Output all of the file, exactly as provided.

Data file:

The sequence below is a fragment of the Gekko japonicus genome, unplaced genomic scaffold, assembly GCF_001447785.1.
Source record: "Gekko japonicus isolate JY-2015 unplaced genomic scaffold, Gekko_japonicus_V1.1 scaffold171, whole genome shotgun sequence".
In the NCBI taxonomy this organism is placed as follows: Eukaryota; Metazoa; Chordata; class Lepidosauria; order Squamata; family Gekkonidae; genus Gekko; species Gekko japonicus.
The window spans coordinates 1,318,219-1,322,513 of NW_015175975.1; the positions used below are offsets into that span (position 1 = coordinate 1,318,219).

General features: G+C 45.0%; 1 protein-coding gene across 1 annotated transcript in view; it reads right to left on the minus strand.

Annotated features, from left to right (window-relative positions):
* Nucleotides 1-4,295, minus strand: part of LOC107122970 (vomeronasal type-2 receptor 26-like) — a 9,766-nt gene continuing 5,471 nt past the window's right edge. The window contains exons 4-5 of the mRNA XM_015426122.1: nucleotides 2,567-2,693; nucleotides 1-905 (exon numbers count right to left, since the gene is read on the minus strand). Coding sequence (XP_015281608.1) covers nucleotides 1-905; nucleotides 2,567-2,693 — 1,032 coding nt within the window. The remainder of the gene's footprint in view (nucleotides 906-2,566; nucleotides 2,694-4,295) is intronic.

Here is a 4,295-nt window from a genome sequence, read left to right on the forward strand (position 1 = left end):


The sequence below is a fragment of the Gekko japonicus genome, unplaced genomic scaffold, assembly GCF_001447785.1.
Source record: "Gekko japonicus isolate JY-2015 unplaced genomic scaffold, Gekko_japonicus_V1.1 scaffold171, whole genome shotgun sequence".
In the NCBI taxonomy this organism is placed as follows: Eukaryota; Metazoa; Chordata; class Lepidosauria; order Squamata; family Gekkonidae; genus Gekko; species Gekko japonicus.
The window spans coordinates 1,318,219-1,322,513 of NW_015175975.1; the positions used below are offsets into that span (position 1 = coordinate 1,318,219).

General features: G+C 45.0%; 1 protein-coding gene across 1 annotated transcript in view; it reads right to left on the minus strand.

Annotated features, from left to right (window-relative positions):
* Nucleotides 1-4,295, minus strand: part of LOC107122970 (vomeronasal type-2 receptor 26-like) — a 9,766-nt gene continuing 5,471 nt past the window's right edge. The window contains exons 4-5 of the mRNA XM_015426122.1: nucleotides 2,567-2,693; nucleotides 1-905 (exon numbers count right to left, since the gene is read on the minus strand). Coding sequence (XP_015281608.1) covers nucleotides 1-905; nucleotides 2,567-2,693 — 1,032 coding nt within the window. The remainder of the gene's footprint in view (nucleotides 906-2,566; nucleotides 2,694-4,295) is intronic.

Here is a 4,295-nt window from a genome sequence, read left to right on the forward strand (position 1 = left end):